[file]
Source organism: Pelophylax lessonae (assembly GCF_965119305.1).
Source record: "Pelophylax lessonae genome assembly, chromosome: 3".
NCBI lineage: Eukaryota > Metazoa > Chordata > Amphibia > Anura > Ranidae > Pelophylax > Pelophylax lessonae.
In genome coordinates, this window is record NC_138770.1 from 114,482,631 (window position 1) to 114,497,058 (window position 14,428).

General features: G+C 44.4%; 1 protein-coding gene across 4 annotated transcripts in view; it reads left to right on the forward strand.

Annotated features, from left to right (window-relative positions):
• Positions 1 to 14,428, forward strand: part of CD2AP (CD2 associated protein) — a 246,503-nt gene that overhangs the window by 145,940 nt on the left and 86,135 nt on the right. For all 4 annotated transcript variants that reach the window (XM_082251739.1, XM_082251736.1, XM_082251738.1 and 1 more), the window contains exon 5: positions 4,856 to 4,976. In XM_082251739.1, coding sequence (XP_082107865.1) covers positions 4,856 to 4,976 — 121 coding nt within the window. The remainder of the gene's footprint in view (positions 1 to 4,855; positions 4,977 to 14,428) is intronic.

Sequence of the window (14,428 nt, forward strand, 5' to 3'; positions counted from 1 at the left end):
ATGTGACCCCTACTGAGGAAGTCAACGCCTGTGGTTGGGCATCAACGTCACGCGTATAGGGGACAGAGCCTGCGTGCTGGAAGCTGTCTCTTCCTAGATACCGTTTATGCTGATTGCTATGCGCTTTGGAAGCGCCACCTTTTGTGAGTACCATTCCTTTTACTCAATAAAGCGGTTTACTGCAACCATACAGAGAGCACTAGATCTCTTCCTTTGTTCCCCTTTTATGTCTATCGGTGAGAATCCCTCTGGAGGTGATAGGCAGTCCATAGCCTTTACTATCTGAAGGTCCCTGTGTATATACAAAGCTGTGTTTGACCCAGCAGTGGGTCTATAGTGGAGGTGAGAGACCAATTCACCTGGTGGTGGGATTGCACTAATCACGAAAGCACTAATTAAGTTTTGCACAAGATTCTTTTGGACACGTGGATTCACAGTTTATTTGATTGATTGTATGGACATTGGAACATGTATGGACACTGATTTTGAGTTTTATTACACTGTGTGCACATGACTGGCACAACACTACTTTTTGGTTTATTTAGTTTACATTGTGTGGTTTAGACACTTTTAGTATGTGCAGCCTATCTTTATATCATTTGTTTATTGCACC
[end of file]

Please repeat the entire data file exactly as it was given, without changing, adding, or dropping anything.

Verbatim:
Source organism: Pelophylax lessonae (assembly GCF_965119305.1).
Source record: "Pelophylax lessonae genome assembly, chromosome: 3".
NCBI lineage: Eukaryota > Metazoa > Chordata > Amphibia > Anura > Ranidae > Pelophylax > Pelophylax lessonae.
In genome coordinates, this window is record NC_138770.1 from 114,482,631 (window position 1) to 114,497,058 (window position 14,428).

General features: G+C 44.4%; 1 protein-coding gene across 4 annotated transcripts in view; it reads left to right on the forward strand.

Annotated features, from left to right (window-relative positions):
• Positions 1 to 14,428, forward strand: part of CD2AP (CD2 associated protein) — a 246,503-nt gene that overhangs the window by 145,940 nt on the left and 86,135 nt on the right. For all 4 annotated transcript variants that reach the window (XM_082251739.1, XM_082251736.1, XM_082251738.1 and 1 more), the window contains exon 5: positions 4,856 to 4,976. In XM_082251739.1, coding sequence (XP_082107865.1) covers positions 4,856 to 4,976 — 121 coding nt within the window. The remainder of the gene's footprint in view (positions 1 to 4,855; positions 4,977 to 14,428) is intronic.

Sequence of the window (14,428 nt, forward strand, 5' to 3'; positions counted from 1 at the left end):
ATGTGACCCCTACTGAGGAAGTCAACGCCTGTGGTTGGGCATCAACGTCACGCGTATAGGGGACAGAGCCTGCGTGCTGGAAGCTGTCTCTTCCTAGATACCGTTTATGCTGATTGCTATGCGCTTTGGAAGCGCCACCTTTTGTGAGTACCATTCCTTTTACTCAATAAAGCGGTTTACTGCAACCATACAGAGAGCACTAGATCTCTTCCTTTGTTCCCCTTTTATGTCTATCGGTGAGAATCCCTCTGGAGGTGATAGGCAGTCCATAGCCTTTACTATCTGAAGGTCCCTGTGTATATACAAAGCTGTGTTTGACCCAGCAGTGGGTCTATAGTGGAGGTGAGAGACCAATTCACCTGGTGGTGGGATTGCACTAATCACGAAAGCACTAATTAAGTTTTGCACAAGATTCTTTTGGACACGTGGATTCACAGTTTATTTGATTGATTGTATGGACATTGGAACATGTATGGACACTGATTTTGAGTTTTATTACACTGTGTGCACATGACTGGCACAACACTACTTTTTGGTTTATTTAGTTTACATTGTGTGGTTTAGACACTTTTAGTATGTGCAGCCTATCTTTATATCATTTGTTTATTGCACC